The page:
The one who passively can contain his inner interoceptive body is for me a spiritual warrior. For this inner wounded warrior, performing outer strength is the highest degree of cowardice. The spiritual warrior passively contains his own inner war with a smile, while in his inner exploration he treads new behavioral paths in the network of neurons.
In meeting the wound, it is important not to depersonalize oneself. This is the Eastern meditation survival strategy: that in case of a painful and catastrophic situation one lets go of one's humanity and becomes pure spirit.

We are so often told not to take ourselves too seriously, that it is narcissistic to circle around our own little sore navel.

I will say the opposite: take everything in the world personally to the highest degree! Especially take your inner wound seriously. The more secret your wound is, the more important it is to expose it - for the wound itself is the opening into the inner side of life. However, at the same time: ignore your wound in the sense of endless story-telling.
Just like sleep and meditative wakefulness, the fool and the wise man are only separated by a hair's breadth, so taking oneself emotionally seriously is close to self-importance. The difference lies in the very sensing. The narcissist looks at himself from a distance, alienated, while story-telling himself. Meditative self-celebration, on the other hand, is created in almost thought-free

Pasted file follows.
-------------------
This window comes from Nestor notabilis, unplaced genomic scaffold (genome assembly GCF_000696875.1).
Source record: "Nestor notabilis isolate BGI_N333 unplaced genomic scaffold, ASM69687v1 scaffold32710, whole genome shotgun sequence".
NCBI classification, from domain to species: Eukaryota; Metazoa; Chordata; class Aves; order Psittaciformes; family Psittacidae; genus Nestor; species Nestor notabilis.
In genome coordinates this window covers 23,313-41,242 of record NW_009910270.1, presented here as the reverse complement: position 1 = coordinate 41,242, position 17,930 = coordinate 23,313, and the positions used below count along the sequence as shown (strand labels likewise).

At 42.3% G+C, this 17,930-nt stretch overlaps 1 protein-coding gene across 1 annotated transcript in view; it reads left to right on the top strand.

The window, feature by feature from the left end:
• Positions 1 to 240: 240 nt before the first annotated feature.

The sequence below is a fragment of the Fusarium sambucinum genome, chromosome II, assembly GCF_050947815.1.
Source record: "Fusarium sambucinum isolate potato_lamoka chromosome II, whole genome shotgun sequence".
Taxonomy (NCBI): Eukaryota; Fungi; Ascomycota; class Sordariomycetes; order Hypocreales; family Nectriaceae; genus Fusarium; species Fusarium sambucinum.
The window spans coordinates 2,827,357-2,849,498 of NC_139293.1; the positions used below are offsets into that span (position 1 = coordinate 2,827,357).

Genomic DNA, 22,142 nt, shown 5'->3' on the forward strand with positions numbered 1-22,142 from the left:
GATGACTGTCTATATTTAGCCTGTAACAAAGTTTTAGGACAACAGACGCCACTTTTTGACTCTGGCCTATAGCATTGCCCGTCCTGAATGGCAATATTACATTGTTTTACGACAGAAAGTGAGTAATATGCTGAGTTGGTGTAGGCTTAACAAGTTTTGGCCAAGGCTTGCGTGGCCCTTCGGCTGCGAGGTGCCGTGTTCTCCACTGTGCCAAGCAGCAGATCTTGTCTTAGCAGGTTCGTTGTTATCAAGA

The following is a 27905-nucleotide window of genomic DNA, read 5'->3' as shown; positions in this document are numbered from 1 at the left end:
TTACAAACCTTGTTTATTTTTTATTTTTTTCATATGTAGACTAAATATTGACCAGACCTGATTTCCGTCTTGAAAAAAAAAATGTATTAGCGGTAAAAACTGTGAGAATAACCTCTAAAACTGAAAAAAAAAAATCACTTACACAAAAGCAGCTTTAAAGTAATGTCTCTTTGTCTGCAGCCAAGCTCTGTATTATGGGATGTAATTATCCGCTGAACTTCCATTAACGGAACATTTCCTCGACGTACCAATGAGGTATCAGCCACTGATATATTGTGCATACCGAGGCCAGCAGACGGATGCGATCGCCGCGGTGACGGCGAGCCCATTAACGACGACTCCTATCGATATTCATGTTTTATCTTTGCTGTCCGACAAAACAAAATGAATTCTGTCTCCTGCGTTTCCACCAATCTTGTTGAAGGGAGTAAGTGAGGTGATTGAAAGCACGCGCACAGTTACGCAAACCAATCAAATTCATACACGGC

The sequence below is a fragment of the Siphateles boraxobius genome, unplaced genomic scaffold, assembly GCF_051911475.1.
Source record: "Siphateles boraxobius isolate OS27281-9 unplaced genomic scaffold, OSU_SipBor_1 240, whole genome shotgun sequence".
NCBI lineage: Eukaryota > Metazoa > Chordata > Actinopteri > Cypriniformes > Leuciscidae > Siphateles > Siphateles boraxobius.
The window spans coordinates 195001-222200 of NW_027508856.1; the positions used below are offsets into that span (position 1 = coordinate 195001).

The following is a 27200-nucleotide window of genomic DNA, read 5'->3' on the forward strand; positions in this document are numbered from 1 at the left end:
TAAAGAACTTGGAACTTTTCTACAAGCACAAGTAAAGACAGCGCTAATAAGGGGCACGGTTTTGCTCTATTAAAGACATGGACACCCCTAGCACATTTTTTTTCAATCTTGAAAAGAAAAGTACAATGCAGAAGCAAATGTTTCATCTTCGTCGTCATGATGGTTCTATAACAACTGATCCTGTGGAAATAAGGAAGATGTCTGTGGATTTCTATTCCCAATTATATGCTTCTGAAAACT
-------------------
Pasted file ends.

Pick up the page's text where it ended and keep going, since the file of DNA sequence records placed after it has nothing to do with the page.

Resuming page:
meditative wakefulness.

Here's my proposal for the most important of all meditations:
Every second, from now and for the rest of your life, whenever you remember, return to the innocent close sensing of the body's inner space. Remember yourself in the form of your sensed body. The mystic Gurdjieff called this act "constant self remembrance." I would term this with the word 'awarance.

Be in a state of constant pixel awarance of the inner body canvas of emotions.

The Good Mother's Attention
To allow meditation into the wound of presence requires taking full responsibility for even the smallest and perhaps most ridiculous or unreasonable vulnerabilities. Nothing is too insignificant or small, for the devil is always in the detail.

Let me repeat the lesson: Let's not meditate ourselves away here.
Instead, allow everything, even the smallest sensed things, to enter the warming center of attention. Give it the greatest gift you can give to both yourself and the world: simple, undifferentiated, and non-cognitive attention.

It's like being the good mother. When her child cries, she picks it up and gives it attention by cudlling it. She doesn't first ask why the child is crying. Nor does she judge it. She just picks it up and nurses it with her attention.

By doing the same with your often unreasonable inner children, you allow even the most sensitive aspects of your nervous system to become a serving part of you. Cuddle your inner child. It is still there - believe me!